This class is a compilation of many of my posts on Heraldry.
Bias happens. We see it every day in our news, our social media, and among our friends. I feel we should all strive to be more aware of our biases, especially when gathering and presenting data.
The following documents are my comments on a biased survey, and my proposed rewrite. I have worked as a textbook editor for more than a decade, and I believe that every call for correction should incorporate a solution.
This survey was originally published at https://surveys.eastkingdom.org/index.php/313648?lang=en, and was taken down after an overwhelming number of complaints.
I’ve been a Herald since Pennsic 42, and in all that time I have heard many incorrect things about both Name and Art Heraldry. This post covers some common misconceptions about Registering a Name. I also have a post that explains how to choose your SCA name.
SCA Membership Cards, called “Blue Cards”
Many misconceptions revolve around membership cards.
My name is on my Blue Card, so the Heralds have Registered it! The Heralds have absolutely nothing to do with membership cards. Whatever name you choose to put into the Membership Registration Form will be printed. One herald had “King Richard the Lionheart” on his Blue Card just to prove this. (Heraldic rules will not allow you to register names of important people in history.)
I can’t Register my Name and Heraldry until I have an Award of Arms! There is no award prerequisite to register Heraldry in any kingdom. If the person does not yet have an Award of Arms, their heraldry should be referred to as their “Device.” I have found that most people who pay attention to this distinction are Heralds, so this post uses “heraldry” as an inclusive term.
My name is on my Award of Arms scroll, so the Heralds have Registered it! Many people do not have Registered Names or Heraldry when they receive an Award of Arms. Scribes will write the name you use on your Award and leave a space blank for your Heraldry.
I’ve been using this Household Name and Badge for decades, so it’s Registered! A large fighting household in the Midrealm discovered at Pennsic 46 that their name and badge was not registered. (This was corrected.)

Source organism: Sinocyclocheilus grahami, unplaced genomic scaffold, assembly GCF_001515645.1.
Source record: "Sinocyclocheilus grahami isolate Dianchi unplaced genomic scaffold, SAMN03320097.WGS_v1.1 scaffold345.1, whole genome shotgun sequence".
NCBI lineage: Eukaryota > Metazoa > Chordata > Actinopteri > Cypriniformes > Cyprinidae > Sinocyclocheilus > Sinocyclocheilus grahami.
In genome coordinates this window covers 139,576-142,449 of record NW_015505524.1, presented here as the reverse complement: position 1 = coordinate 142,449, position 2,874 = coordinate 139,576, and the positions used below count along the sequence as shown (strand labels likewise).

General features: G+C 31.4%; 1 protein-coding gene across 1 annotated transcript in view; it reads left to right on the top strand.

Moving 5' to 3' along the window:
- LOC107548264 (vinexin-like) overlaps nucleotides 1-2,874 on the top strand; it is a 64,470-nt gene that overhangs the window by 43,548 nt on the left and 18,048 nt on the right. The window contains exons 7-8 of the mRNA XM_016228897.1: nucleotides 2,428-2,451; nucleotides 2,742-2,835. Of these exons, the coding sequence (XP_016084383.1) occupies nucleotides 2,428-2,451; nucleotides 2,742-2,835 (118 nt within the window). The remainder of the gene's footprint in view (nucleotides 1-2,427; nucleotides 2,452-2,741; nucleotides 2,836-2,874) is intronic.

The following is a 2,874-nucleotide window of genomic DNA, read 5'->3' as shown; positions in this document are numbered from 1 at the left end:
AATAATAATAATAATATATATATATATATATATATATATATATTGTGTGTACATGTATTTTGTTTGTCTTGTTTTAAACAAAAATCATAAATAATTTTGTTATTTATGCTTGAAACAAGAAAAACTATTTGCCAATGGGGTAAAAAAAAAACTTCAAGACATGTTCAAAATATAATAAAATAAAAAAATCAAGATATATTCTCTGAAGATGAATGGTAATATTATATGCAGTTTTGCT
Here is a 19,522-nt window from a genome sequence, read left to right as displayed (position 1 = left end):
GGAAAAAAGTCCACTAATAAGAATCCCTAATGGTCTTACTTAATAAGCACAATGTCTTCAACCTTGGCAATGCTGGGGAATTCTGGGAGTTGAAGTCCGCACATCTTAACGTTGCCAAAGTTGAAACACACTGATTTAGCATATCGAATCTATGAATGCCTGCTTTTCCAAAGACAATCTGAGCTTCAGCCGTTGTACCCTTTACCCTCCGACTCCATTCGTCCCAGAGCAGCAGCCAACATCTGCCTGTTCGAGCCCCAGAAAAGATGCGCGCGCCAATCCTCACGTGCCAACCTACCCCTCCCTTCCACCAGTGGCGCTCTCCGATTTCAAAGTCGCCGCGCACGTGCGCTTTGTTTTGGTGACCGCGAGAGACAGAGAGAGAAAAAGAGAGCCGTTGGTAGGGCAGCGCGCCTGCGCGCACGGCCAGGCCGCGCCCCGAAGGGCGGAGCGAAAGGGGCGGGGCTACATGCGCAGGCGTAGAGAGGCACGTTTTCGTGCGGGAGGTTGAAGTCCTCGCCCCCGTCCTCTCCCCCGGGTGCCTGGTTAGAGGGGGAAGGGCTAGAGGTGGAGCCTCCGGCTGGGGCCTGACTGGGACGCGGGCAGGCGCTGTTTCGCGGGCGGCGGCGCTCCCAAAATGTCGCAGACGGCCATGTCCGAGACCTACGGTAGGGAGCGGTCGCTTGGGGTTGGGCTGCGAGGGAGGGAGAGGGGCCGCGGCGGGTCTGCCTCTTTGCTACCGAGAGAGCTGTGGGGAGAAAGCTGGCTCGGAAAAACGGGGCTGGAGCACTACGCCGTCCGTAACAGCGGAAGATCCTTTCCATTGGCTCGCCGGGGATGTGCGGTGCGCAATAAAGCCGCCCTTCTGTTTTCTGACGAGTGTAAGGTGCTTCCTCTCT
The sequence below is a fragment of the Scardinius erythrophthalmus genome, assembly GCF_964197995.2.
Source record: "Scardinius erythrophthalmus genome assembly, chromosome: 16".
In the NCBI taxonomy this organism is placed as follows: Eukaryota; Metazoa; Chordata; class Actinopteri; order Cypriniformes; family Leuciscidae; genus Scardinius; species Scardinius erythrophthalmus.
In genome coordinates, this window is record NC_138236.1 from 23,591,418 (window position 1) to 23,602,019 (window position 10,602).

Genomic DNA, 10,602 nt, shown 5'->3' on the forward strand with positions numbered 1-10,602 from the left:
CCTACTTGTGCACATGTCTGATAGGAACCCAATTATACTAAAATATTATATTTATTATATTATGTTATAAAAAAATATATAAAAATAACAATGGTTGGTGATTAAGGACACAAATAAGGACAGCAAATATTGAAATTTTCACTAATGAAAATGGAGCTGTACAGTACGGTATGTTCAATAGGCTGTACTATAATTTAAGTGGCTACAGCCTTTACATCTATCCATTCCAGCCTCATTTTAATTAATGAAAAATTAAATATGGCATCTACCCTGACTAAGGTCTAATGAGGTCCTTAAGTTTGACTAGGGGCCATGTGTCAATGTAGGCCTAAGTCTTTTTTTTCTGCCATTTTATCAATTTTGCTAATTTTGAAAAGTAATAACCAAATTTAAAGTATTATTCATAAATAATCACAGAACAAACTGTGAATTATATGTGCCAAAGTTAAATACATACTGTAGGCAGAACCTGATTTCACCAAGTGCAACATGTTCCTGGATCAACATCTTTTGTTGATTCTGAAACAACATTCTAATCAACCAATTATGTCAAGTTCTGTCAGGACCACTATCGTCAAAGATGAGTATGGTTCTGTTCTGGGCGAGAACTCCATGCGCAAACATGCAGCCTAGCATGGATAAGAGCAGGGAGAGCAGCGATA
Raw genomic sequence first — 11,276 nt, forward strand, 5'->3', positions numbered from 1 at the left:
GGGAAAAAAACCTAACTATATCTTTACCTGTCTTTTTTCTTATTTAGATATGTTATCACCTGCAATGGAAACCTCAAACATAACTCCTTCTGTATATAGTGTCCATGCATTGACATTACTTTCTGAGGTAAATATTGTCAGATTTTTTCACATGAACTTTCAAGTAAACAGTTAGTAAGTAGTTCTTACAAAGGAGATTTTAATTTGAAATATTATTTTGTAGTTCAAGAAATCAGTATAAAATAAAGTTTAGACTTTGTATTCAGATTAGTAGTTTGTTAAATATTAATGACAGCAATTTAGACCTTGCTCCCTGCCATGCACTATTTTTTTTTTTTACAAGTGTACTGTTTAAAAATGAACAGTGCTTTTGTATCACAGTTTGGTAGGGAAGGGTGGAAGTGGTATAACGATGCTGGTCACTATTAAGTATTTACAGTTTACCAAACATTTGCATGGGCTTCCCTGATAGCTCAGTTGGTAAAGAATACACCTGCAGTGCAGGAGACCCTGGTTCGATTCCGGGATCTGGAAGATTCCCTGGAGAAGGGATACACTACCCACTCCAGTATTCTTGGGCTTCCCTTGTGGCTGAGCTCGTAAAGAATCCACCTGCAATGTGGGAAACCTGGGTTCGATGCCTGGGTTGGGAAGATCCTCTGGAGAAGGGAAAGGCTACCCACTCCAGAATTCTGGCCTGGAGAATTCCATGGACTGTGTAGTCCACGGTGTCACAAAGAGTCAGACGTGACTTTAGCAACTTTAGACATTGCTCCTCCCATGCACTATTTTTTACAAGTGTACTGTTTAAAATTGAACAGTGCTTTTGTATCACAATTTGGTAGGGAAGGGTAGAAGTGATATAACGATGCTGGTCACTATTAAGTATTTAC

I need a Blue Card to Register my Name with the Heralds! Heralds do not care if you are a Paid Member of the SCA. All we ask for is your legal name and date of birth. We will help you complete the paperwork so you can submit it with the registration fee.
I have to be 18 to Register my Name with the Heralds! Really, we just need your name and date of birth, because things are registered to you, not your persona. Parents can submit name and armory paperwork on the day their child is born. Children can also register their Name and Art Heraldry. Registered Names and Heraldry can always be changed.
Once my name is Registered, it’s permanent! All Registered Items can be changed or Released. Releasing a name or other registered thing is free; changing it requires a submission fee.
I have to do all of the research on my name myself! There are Name Heralds who have become Laurels for Period Name Research. You absolutely do not have to look it all up on your own. I always ask what time period or culture you would like to take your name from, and then I email a group list to ask for experts for that period.
I want to register a funny or crude name, but the Heralds won’t let me! As long as appropriate documentation is provided and the name is not Offensive, Presumptuous, or Obtrusively Modern, the Heralds will register it. Here some registered examples: Brick James Beech, Crow Barr, Effing Thomas, Helena Handbasket, Hillarius Clock Werk, Margarita Martini, Monkey Makgee, Oliver Oxen Free, and Violet Hughes. A few names that did not pass for being too modern include Portia Audi and Ragnar Drogo.